The Dog Whisperer’s Guide To Fitness

 

Me and the man himself

Me and the man himself

 

Her name was Bella, but we renamed her Frida. Her original family decided they couldn’t keep her so in lieu they dropped her at a horse ranch. All dogs love the outdoors so any four legged friend would love to live on a ranch, right? Wrong. Frida was the opposite of a ranch dog. She was terrified of horses, people, and just about everything. She hid under a porch morning to evening shivering and shaking trying to disappear. It wasn’t long before the ranch owners decided Frida had to go. Things just weren’t working out. A friend of a friend worked part-time with the horses and knew I was looking to adopt a dog. My boyfriend drove his Audi up the winding Hollywood Hills to ranch-land and brought Frida home in the backseat with us.

We noticed right away that she was very damaged. She couldn’t walk a straight line while on a leash, darting and cowering like a PTSD’d casualty of war. Whatever trauma she endured she carried it with her in every situation dodging and weaving away from an invisible enemy. She just needs time to adjust and get comfortable, we thought. We had no idea how serious her wounds were and what was entailed in her healing. A month into her adoption we stupidly took her to a 4th of July party and she lost her shit. A little boy with a giant water gun spooked her and she went for him, drawing blood.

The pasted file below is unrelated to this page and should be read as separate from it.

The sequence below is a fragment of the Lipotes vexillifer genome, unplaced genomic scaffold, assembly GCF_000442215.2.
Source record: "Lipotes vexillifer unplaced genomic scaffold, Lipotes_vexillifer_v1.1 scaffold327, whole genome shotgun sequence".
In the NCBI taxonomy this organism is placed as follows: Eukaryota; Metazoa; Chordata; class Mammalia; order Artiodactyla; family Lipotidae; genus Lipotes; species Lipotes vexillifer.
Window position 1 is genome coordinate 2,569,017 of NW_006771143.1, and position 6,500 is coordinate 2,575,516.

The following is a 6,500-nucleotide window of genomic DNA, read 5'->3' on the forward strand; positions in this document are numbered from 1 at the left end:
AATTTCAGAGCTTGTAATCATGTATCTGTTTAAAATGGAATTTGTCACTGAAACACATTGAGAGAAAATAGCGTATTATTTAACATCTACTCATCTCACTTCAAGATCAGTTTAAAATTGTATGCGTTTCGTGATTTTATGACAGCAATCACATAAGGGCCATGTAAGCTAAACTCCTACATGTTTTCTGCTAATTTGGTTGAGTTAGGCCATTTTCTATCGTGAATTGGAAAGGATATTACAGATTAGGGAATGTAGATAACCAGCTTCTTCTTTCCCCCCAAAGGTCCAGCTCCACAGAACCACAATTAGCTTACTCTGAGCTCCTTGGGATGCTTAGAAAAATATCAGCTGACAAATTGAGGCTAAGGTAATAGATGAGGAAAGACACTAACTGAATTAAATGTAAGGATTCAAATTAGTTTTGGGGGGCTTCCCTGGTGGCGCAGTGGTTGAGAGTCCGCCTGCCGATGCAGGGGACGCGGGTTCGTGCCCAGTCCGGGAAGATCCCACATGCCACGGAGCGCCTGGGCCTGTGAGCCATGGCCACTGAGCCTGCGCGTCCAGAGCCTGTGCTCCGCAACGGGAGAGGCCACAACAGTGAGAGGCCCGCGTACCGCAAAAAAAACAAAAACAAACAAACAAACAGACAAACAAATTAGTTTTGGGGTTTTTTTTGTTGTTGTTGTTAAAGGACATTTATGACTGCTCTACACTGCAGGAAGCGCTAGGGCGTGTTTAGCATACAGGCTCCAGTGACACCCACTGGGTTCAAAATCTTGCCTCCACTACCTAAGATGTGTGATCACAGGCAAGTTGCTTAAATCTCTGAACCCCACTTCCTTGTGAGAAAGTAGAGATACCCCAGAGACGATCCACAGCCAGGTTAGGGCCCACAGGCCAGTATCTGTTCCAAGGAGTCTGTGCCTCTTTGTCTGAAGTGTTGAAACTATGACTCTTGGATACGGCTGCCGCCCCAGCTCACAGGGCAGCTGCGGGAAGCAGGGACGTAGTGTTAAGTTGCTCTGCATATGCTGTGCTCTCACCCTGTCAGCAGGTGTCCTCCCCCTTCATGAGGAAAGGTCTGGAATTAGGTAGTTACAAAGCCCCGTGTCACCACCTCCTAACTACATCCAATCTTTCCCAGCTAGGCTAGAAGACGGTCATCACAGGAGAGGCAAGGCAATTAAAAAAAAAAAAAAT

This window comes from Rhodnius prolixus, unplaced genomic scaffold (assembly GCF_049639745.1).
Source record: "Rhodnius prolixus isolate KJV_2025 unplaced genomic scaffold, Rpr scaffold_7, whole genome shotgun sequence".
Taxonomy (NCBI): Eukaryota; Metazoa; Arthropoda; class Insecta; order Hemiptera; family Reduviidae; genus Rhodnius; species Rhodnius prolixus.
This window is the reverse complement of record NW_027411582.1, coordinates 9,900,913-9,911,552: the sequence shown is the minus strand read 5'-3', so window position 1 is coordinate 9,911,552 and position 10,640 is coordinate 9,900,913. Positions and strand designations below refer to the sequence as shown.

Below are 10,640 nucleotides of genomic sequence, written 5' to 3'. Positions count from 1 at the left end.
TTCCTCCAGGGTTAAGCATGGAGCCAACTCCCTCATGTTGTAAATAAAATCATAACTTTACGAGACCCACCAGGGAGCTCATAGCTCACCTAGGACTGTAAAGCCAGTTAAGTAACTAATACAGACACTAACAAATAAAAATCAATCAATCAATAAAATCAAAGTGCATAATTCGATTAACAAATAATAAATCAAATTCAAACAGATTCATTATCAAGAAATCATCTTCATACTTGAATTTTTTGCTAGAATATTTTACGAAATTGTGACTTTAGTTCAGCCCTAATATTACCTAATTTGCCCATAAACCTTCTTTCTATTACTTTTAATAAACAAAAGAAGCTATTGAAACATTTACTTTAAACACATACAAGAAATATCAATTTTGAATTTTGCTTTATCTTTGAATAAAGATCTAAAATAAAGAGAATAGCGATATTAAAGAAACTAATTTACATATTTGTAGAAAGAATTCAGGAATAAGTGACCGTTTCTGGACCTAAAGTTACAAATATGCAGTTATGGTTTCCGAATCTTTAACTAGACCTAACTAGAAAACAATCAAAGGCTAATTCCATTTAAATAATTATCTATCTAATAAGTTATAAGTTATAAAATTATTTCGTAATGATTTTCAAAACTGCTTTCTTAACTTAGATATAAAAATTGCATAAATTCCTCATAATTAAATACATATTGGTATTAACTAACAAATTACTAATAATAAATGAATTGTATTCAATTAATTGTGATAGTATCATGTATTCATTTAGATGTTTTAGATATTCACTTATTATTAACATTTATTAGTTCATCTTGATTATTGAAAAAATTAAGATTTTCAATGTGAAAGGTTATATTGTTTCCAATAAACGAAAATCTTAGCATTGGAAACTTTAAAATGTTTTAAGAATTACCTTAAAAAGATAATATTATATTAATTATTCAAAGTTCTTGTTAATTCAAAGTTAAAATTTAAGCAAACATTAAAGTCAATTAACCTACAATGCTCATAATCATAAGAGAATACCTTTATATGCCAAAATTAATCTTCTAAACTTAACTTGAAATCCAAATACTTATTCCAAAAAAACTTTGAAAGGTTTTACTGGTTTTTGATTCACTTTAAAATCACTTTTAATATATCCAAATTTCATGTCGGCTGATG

I was devastated. I never had a dog that was aggressive or violent. People’s advice was to put her down or give her away but I believed in her sweet face and searched for other options. A Pilates client of mine who had dogs suggested I reach out to this guy who was known as the “Dog Whisper” who had an unusual way of training dogs with issues. Two weeks later Ceasar Milan showed up to our Venice apartment to assess Frida. Terrified she lunged at him right as he crossed the threshold but he didn’t flinch. “Her problem is not that she’s a ‘bad dog’ but rather that her psyche needs a tune up” he said, “but she’s a red-zone case and won’t get better without help”. She needed to go to his center in a compound tucked away in East LA for doggie misfits, STAT.

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In my work as a Pilates instructor I have lots of opportunity to observe what make people tick. Sure, they’re taking Pilates to improve their posture, get stronger or more flexible, maybe even heal from an injury but what they don’t realize is they also get an attitude adjustment. Our body and psyche are not separate and unconnected. On the contrary. According to my friend and Pilates anthropologist, Benjamin Degenhardt, Joe Pilates was adamant about Contrology’s original trifecta: body, mind, and spirit – not just body. Benjamin tells me that he believed exercises alone won’t do much if you are not present in your practice and don’t bring the willingness to take control of yourself. His idea of mindfulness and spirituality was straightforward: “it is the spirit which builds the body”. We see it everywhere in the Pilates studio. The lack of music to aid in concentration, the specificity of the movements, the use of visual cues bring us into harmony with the whole of us. When we change our mindset we change how we feel inside and out. We literally change our body by focusing our mind on muscle, bone, and breath.